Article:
Norton Critical Edition. New York: Norton, 1989. Works Consulted Fanger, Donald. Introduction. Notes From Underground.
Social Contradictions in Fyodor Dostoyevsky's Notes from the Underground Notes from the Underground, by Fyodor Dostoyevsky is a truly remarkable novel. Dostoyevsky's novels probe the cause of human action. They questioned conventional wisdom of what drove humans and offered insight into the inner workings and torments of the human soul. In Notes from Underground, Dostoyevsky relates the viewpoints and doings of a very peculiar man. The man is peculiar because of his lack of self-respect, his sadistic and masochistic tendencies, and his horrible delight in inflicting emotional pain on himself and others.
These hardships shaped him into someone who mostly saw the world at its worst and rarely at its best. He took his feelings of despair and transferred them into his writing, which caused his works to be dark, gloomy, and quite depressing. In conclusion, Edgar Allan Poe was a magnificent writer, although his poems and stories were disturbingly dark. His works directly reflected his life and outlook on the world. Many of his works echo the tragic loss of women in his life.
In both stories we see the conflict of good vs. evil within the characters that lead them to making their final transformations that evidently lead to their sanity or their demise. In the novel Crime and Punishment, Dostoevsky’s most significant characters, Raskolnikov and Marmeladov, have personas that are distinguished by their negative attributes. In the literature, the bad qualities in these two characters are quickly identified, the good in them only seeps through their deeds or thoughts but more than anything we see the conflict and transformation of good vs. bad within them. Marmeladov is a drunkard and Raskolnikov is a criminal, is it possible for these “bad” people to change? Semyon Marmeladov’s alcoholism is the cause of many of his family’s problems.
Though it is easy to misconstrue that Crime and Punishment is about a man versus his society, this work really depicts the struggle of a man against himself. Through his lashing out at the pawnbroker and her sister, Raskolnikov shows that the decrepit conditions of the time have clouded his inner sense of good and evil. Additionally, as the novel progresses, the protagonist continues to exhibit the distrust of the wealthier classes nurtured in him by the lack of access to his basic needs. The clearest example of this lies in his treatment of Peter Luzhin, Dunia’s suitor. When he first hears of the character, in a letter written by his mother Pulcheria, Raskolnikov immediately reacts, claiming that his sister agreed to the betrothal so that she might support him financially.
Due to this a man can further his joy by drawing examples from his own life. For example, if a man is sick, he desires for good wellbeing, because it is what he accepts as true ... ... middle of paper ... ...count the good of an activity. If the activity can be applied unanimously to all men, then the activity would clearly be deemed as good. I think Kant would compare the hypothetical and categorical imperatives to Aristotles theory that doing virtuous acts continually leads to the greatest good, eudaimonia. Kant's ethical idea of the good creates a consistent benchmark in which all beings achieve goodness in the identical kind Aristotle's notion of the good, where one can be searched as good only after years of living virtuously in a plethora of ways, Kant believed that only by utilizing good will to entire categorical duties made man good.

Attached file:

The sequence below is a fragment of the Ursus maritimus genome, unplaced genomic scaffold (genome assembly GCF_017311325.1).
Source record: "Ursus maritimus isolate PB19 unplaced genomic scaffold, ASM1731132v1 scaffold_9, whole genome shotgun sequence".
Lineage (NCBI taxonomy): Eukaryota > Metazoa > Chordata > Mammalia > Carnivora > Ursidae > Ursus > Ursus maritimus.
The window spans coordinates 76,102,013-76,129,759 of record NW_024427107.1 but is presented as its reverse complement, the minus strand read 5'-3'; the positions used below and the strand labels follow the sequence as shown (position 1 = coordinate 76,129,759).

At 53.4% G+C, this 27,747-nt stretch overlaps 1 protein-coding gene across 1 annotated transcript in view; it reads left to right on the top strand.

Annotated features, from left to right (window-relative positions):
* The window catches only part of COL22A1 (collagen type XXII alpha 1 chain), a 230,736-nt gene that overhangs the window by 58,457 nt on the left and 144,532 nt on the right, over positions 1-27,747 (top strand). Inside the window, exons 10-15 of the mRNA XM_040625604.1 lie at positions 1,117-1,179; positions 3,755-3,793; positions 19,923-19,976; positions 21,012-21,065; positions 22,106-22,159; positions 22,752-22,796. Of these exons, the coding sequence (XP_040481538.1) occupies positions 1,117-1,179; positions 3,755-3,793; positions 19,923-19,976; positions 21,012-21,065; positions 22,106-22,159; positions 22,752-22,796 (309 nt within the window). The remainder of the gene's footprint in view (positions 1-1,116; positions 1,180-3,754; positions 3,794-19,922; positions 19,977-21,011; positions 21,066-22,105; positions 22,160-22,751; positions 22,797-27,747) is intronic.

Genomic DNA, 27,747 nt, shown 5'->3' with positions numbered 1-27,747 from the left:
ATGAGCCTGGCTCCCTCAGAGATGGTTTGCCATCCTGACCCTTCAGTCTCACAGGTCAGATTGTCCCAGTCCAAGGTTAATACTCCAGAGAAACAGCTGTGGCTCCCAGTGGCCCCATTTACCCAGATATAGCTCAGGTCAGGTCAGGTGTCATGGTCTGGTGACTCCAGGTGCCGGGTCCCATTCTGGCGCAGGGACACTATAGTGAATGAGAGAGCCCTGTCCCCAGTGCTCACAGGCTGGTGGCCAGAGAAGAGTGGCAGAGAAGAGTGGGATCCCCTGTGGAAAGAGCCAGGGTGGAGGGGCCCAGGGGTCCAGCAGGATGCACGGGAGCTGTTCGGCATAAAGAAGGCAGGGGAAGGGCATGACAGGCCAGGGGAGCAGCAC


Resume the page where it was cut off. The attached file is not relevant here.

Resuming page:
Through John Proctor we see the ludicrous nature of mass hysteria that exists when society has gone awry. It is apparent that Miller focuses his play around the moral struggles of the protagonist, John Proctor. Throughout the play, Proctor has many struggles that he must deal with and look deep into his soul to find the resolution. He undergoes a major survey of his character and it is only this way that he can gain redemption for his sins. By abiding by his own moral code, John Proctor makes many hard decisions that will affect the outcome of the play.
In Notes from Underground the narrator is anonymous, but he is known as the Underground Man, who describes his life, both past and present, his feelings, and thoughts. The reader can observe him struggling with many issues both internally and externally. Ultimately the reader can understand that the Underground Man is struggling with an identity crisis. “I am a sick man.... I am a spiteful man.
Moreover, the underground man is full of contempt for readers but is desperate that the reader understands, he reads very widely but writes shallowly, he depicts the social thinkers as superficial and he desires to collide with reality but has no ability to do this. Therefore the underground man is completely emotional, babbly with no real form. Works Cited Dostoevsky, Fyodor. Notes from Underground and the Grand Inquisitor, trans. R. E. Matlaw.
For the duration of his life, he has gathered awfulness, depression and melancholy because he is unable to avenge to his satisfaction wrongs done to him. Further ambushed by inquiries and problems, he keeps himself in this position by envisioning insults, and disguising the outrage they motivate. In the last part of the book, the underground man who is the storyteller and the protagonist calls attention to that he made a mistake by writing his memoirs because there is no point in indicating how he had ruined his life. He admits that "a novel needs a hero, and every one of the qualities of an anti-hero are explicitly assembled in the novel". With underground man, Dostoevsky depicts an opposite illustration of a legend who does not fulfill satisfy the expectation of readers, but rather still commands the novel as the principle